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2 min read

Some days my heart feels like it's going to explode with love for my children. Even when they drive me crazy, the second they're in bed, I'm looking at videos and photos of them.

I want nothing more than to protect them, fix everything, and give them a perfect, beautiful life.

But I also know, deep down, this would be doing them a true disservice.

Eventually a day will come when I'm not there and a decision needs to be made, a problem needs to be solved, or sunglasses need to be found :)

I want to empower them and give them the skills they need to flourish in the world.

It's hard though.

I have to fight my mom brain every day to give them the space to problem-solve, only stepping in only when asked or necessary.

One way that I've learned help my children problem-solve is by offering suggestions in question form.

So rather than jumping in and trying to fix everything, I ask questions to help them think through the problem and come to a solution on their own.

This fantastic idea came from book Montessori for Every Family, where Tim Seldin and Lorna McGrath outline how to do this in 4 steps:

1. Listen WITHOUT offering solutions.

Stop what you're doing, get down on their level, and connect. Making them feel heard.

This builds trust and connection. It tells your child that you feel what they're saying is important.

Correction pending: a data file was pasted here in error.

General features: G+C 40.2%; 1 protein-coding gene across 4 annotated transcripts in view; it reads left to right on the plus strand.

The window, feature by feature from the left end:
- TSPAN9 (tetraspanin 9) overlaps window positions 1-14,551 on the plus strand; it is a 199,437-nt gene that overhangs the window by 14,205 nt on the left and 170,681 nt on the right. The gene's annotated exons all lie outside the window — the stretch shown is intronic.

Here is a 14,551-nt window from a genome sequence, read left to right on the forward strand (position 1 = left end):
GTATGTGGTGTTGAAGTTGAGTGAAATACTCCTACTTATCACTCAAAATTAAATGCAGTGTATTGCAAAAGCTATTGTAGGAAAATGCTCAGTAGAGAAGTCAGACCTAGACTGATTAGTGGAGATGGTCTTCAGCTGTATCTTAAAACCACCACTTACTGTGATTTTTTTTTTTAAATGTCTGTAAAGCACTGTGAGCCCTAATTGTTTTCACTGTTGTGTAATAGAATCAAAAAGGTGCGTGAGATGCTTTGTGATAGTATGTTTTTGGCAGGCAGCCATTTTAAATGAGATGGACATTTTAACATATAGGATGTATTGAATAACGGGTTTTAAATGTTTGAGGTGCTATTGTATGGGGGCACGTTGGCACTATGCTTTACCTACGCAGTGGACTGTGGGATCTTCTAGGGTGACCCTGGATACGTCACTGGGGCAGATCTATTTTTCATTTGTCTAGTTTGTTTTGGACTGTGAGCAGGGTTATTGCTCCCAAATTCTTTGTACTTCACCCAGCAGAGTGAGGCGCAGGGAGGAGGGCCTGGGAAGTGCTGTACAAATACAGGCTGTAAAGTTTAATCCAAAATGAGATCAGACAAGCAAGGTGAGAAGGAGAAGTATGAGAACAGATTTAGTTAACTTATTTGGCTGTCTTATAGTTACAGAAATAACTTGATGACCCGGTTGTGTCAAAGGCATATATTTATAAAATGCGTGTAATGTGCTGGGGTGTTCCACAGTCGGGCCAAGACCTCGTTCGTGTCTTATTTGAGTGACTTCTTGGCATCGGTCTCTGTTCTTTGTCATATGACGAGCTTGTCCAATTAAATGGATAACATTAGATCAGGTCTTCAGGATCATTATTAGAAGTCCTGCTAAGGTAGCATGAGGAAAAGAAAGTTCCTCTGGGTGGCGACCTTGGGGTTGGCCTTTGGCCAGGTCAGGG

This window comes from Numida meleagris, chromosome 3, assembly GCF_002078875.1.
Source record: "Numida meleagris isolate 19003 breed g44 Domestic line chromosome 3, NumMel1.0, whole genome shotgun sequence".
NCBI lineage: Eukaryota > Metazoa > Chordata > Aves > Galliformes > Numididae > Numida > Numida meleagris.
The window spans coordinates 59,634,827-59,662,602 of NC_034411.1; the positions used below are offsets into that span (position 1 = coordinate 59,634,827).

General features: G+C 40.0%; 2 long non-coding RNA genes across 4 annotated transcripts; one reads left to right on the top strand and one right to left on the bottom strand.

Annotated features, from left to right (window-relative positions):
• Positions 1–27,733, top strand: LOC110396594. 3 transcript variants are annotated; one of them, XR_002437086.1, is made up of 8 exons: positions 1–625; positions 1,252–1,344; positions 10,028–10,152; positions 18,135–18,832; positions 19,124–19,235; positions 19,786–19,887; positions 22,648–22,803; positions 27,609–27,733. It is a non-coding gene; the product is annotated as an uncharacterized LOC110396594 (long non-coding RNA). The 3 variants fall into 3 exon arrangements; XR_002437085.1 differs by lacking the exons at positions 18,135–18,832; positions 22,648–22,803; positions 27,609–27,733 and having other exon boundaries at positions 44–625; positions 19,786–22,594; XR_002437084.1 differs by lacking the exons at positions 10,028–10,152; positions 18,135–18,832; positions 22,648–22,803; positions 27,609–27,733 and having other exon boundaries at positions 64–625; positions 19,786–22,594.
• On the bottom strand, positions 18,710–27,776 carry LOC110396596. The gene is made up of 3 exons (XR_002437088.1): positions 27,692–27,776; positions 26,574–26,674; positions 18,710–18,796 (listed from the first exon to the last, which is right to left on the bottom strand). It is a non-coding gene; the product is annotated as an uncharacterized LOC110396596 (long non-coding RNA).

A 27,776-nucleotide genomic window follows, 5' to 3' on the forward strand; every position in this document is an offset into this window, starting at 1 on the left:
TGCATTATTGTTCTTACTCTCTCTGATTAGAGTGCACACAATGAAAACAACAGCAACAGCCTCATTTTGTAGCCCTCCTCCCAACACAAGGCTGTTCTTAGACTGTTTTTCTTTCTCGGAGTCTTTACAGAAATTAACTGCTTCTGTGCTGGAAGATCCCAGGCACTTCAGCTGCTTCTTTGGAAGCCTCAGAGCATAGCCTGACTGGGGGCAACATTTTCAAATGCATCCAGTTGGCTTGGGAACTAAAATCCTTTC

2. Acknowledge their feelings.

Problems that might seem small to us, like a scraped knee, can feel very big to a young child. Acknowledge that you understand how frustrated/hurt/angry/sad they feel. You can even say something like, "Ouch! That looks like it hurt" or "I can see why you're frustrated".

3. Thank them for coming to you.

This is not from the book Montessori for Every Family but a tip I learned from psychologist Dr. Becky Kennedy and is more appropriate for older children.

When children come to you with a problem, it can help to reinforce that you are a trusted confidant. You can say something like, "Thank you for trusting me with this".

This works with school age children as they begin to navigate more complicated social situations. It builds trust in the younger years with the goal that your child continues to trust you as they get older.

4. If they ask for advice, offer suggestions in question form.

Rather than jumping in with advice, start by offering thoughtful questions that will help your child reach the answer on their own. For example, I wonder what would happen if you did X?

This can be used in even simple situations, like a disagreement about weather-appropriate clothing. Rather than "You can't wear shorts because it's too cold", try "Why don't you put the shorts on and stand outside to see how that feels?"

Why This Approach Works

When children make their own decisions, it builds their problem-solving skills and helps to make them feel more confident.

Getting it wrong is ok too. Making their own mistakes is just a different way to learn.

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